Then, I needed to cut two fiddly bits that create a snug fit at the front (these stop the bees sneaking round the sides, when the entrance sliders are in place):

... and finally, paint the stand white, add the lifts and put the roof on top:

Finished - one very smart looking WBC hive!

Oh - and if you don't know why it's painted blue, black and white - then you're probably not from round here, are you...?  :-)

Tuesday, 12 July 2016

Project 1 - Nucleus Upgrade

I mentioned in my last post that the nucleus has had an upgrade.  It started the weekend looking like this:

Since taking over, the new queen has laid eggs in almost all the available cells on all 5 frames in the nucleus.  And she has plenty of worker bees, gathering nectar and pollen to feed the new brood.  In short, it's busy in there, and they need more space for the growing family.  The solution?  Add another nucleus!  I already have a second nucleus box, with some spare frames in it - and the nuc with the bees inside has a detachable floor, making it fairly easy to stack them.  The only problem - my second nuc (the "blue nuc") is about 3/4 of an inch wider than the nuc currently housing the colony (the "brown nuc").  So, I need an adapter...

Fortunately, I have been keeping an old drawer hanging around in anticipation that I'd need to do this - the hardboard base of the drawer will be perfect.  I measured up a template, for what is basically a hollow rectangle with a 1.5" border.  Then, I started cutting:

Amazingly, I actually managed to finish the job without cutting myself open (really, this is a surprise - I am genuinely the world's worst carpenter).

Next, I wrapped the frame in gaffer tape (gaffa tape?  duct tape...?) to give it a bit a waterproofing (it doesn't need to be perfectly waterproof, just give a bit of protection):

Once finished, the rest was easy.  I moved the brown nuc to one side, put the blue nuc in its place, and put the new adapter on top of the blue nuc.  Finally, I lifted the brown nuc, without its floor, onto the top, with the adapter sitting between the two nuc boxes.  Roof on, and we now have a luxury(!), double-height home for the colony:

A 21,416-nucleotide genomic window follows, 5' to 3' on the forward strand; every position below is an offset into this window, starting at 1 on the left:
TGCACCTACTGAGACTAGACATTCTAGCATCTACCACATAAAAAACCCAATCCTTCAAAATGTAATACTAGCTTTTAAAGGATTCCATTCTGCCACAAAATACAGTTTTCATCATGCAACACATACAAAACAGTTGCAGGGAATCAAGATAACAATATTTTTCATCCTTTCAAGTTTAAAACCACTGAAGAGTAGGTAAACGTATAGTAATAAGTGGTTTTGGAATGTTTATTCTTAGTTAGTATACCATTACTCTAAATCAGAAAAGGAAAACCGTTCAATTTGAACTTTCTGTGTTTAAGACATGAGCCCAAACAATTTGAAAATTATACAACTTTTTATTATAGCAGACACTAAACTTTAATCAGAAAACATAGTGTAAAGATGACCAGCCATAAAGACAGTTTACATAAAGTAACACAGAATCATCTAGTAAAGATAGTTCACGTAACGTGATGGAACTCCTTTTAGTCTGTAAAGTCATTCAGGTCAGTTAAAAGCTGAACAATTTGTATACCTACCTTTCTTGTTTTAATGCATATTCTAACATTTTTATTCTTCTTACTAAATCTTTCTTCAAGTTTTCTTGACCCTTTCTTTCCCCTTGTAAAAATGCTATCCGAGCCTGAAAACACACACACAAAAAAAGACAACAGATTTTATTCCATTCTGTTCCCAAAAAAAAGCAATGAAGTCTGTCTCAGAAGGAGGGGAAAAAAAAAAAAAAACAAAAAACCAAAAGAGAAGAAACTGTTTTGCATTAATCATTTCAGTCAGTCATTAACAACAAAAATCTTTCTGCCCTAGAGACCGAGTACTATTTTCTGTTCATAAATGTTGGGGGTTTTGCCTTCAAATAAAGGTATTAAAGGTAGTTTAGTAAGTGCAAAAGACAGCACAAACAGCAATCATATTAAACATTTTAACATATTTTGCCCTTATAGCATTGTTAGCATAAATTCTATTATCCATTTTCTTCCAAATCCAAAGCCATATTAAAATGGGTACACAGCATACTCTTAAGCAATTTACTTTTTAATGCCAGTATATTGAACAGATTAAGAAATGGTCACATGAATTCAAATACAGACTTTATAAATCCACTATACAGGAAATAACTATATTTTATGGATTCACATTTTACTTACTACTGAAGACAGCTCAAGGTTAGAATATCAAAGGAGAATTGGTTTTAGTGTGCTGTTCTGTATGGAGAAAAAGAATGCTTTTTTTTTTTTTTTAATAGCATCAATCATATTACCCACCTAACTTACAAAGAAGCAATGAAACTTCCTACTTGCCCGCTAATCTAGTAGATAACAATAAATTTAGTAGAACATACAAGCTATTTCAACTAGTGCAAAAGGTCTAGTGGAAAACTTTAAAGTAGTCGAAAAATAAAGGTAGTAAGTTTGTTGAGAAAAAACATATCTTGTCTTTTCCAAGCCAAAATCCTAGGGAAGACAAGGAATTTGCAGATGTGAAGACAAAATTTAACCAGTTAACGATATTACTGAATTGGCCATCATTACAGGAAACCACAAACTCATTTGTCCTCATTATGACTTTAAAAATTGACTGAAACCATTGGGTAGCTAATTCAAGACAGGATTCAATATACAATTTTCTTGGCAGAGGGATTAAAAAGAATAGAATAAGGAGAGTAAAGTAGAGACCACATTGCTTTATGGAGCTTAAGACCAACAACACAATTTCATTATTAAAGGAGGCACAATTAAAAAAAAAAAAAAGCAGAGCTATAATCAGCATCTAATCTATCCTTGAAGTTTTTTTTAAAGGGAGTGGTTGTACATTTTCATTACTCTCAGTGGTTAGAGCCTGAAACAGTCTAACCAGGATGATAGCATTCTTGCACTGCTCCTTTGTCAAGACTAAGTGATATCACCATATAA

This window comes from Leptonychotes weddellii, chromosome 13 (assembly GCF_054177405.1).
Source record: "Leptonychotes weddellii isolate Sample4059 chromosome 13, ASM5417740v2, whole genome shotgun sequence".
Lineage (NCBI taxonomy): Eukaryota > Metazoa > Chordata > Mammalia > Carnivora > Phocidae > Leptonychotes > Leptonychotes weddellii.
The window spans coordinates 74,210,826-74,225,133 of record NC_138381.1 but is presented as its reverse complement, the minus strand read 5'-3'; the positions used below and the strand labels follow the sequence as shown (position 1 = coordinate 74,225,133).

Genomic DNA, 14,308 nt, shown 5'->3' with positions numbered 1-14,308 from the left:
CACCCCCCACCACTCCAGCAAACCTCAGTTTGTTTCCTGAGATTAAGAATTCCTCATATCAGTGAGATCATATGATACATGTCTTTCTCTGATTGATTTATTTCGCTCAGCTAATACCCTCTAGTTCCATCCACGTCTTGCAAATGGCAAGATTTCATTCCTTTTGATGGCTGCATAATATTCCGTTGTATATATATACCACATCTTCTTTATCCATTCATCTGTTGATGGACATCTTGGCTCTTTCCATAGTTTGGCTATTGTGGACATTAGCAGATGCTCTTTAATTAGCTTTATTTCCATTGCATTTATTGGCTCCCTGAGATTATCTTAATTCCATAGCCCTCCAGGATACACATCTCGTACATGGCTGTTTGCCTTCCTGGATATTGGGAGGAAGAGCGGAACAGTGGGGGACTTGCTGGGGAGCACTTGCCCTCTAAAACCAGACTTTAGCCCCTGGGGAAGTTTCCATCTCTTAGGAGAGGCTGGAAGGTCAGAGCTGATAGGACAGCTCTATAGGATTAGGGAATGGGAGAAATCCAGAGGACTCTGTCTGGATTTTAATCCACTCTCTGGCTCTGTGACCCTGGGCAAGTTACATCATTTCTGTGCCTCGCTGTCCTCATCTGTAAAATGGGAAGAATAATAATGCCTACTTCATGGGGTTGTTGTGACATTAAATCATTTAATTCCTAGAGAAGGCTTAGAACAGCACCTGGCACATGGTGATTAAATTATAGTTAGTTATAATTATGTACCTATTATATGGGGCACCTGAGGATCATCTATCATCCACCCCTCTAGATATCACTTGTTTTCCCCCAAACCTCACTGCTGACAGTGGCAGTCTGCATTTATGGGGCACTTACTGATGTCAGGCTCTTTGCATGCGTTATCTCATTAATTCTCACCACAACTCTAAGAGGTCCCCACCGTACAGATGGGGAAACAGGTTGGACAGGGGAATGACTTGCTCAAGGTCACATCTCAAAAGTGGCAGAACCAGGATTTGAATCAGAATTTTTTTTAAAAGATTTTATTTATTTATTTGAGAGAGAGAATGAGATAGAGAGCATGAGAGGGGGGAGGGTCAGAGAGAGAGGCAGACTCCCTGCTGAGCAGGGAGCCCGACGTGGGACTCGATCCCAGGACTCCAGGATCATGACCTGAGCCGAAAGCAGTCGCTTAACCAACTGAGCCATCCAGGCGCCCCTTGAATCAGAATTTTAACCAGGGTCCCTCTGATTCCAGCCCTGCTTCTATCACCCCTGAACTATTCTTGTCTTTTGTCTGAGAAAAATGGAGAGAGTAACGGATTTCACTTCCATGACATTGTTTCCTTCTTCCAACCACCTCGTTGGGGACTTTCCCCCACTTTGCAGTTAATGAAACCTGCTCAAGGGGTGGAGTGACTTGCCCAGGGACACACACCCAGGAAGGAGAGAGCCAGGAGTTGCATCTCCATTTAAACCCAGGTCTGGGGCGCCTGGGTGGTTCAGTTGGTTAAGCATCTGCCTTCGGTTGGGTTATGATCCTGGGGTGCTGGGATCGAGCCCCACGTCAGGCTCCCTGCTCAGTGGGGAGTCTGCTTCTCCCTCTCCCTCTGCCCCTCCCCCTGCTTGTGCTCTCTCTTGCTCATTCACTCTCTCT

I think the bees are enjoying their new, extended home!

Weekend Update

There are so many things going on in the hives this week, that I have had to split the news over several articles.  Here's the summary:

The Nucleus

The new queen is laying really well - so well, in fact that she needed some more laying space.  So, the nucleus has had an upgrade.  More info to come in the next article - "Project 1 - Nucleus Upgrade".

Miriam's Hive

Miriam's hive is booming - and they know it, which is why they are still producing queen cells, and I am still cutting them out as soon as I spot them.  I've taken a couple of photos of a queen cell I removed (and one from hive #2 as well), which you'll see in an article later in the week about Queen Bees - Stages of Development.

Also, Miriam's hive has had an upgrade, too.  You'll be able to read more about it later in the week, under "Project 2 - Hive Upgrade".

Hive #2

There were two queen cells in hive #2, but I cut one out to give the other one a clear run at taking over the hive.  (Maybe the one I cut out should be called Andrea?  Hahahaha.)  Hopefully the new queen will emerge this week.

In other Hive #2 news, I noticed that the hive floor and brood box were both sitting out of alignment - it looked like something had bumped into the hive.  After squaring everything up, I took a closer look and saw two prominent dents on the side of the brood box:

It looks like somebody (and I suspect some nasty schoolboy) has been throwing rocks at my hive.  No doubt he found it "hilarious" to see my poor, distressed bees rushing out of their hive to try to defend themselves.  Frankly, I hope they stung the hell out of the little shit that did this.

Tuesday, 5 July 2016

Hives of Activity

A few things to do today - firstly, I needed to know if hive #2 had started making queen cells from the frame of eggs that I donated last week.  This was an easy task - all I needed to do was open up, lift the frame that I put in last week, and look to see what's there.  Sure enough, there are two uncapped, but occupied, queen cells - one on each side of the frame.  That's very reassuring - I should have a new queen by next weekend.  I put the frame back and closed the hive - I won't need to check it for at least 10 days, now.

Second job - have a look in the nucleus, and see if the queen has started laying.  I took off the roof, lifted the middle frame, and sure enough - there was the new queen, and she had already laid eggs in nearly half the cells.  Great - I can now start planning to build up the nucleus, ready for winter.  Also, now that the queen is laying, I can name her (I name all my queens after they've finished mating).  I have a couple of ideas already...

Lastly, Miriam's hive.  It's really busy now - inspecting the brood box was slow progress, as there were just so many bees in the way!  I had to be really careful and meticulous, because there were a few open queen cells containing larvae in various stages of development (I think I counted 5 altogether).  I needed to spot them all, and cut them out - otherwise Miriam would likely have swarmed before the weekend.

Miriam's bees are getting into the swing of things now - they've filled 5 frames of honey since I last checked their hive.  I've added another super (box of 10 honey frames) on top of the hive - this will give them some extra space, which hopefully will calm their swarming instinct.  It also means that they will be able to use it to store more honey, if we have good weather for the next few days.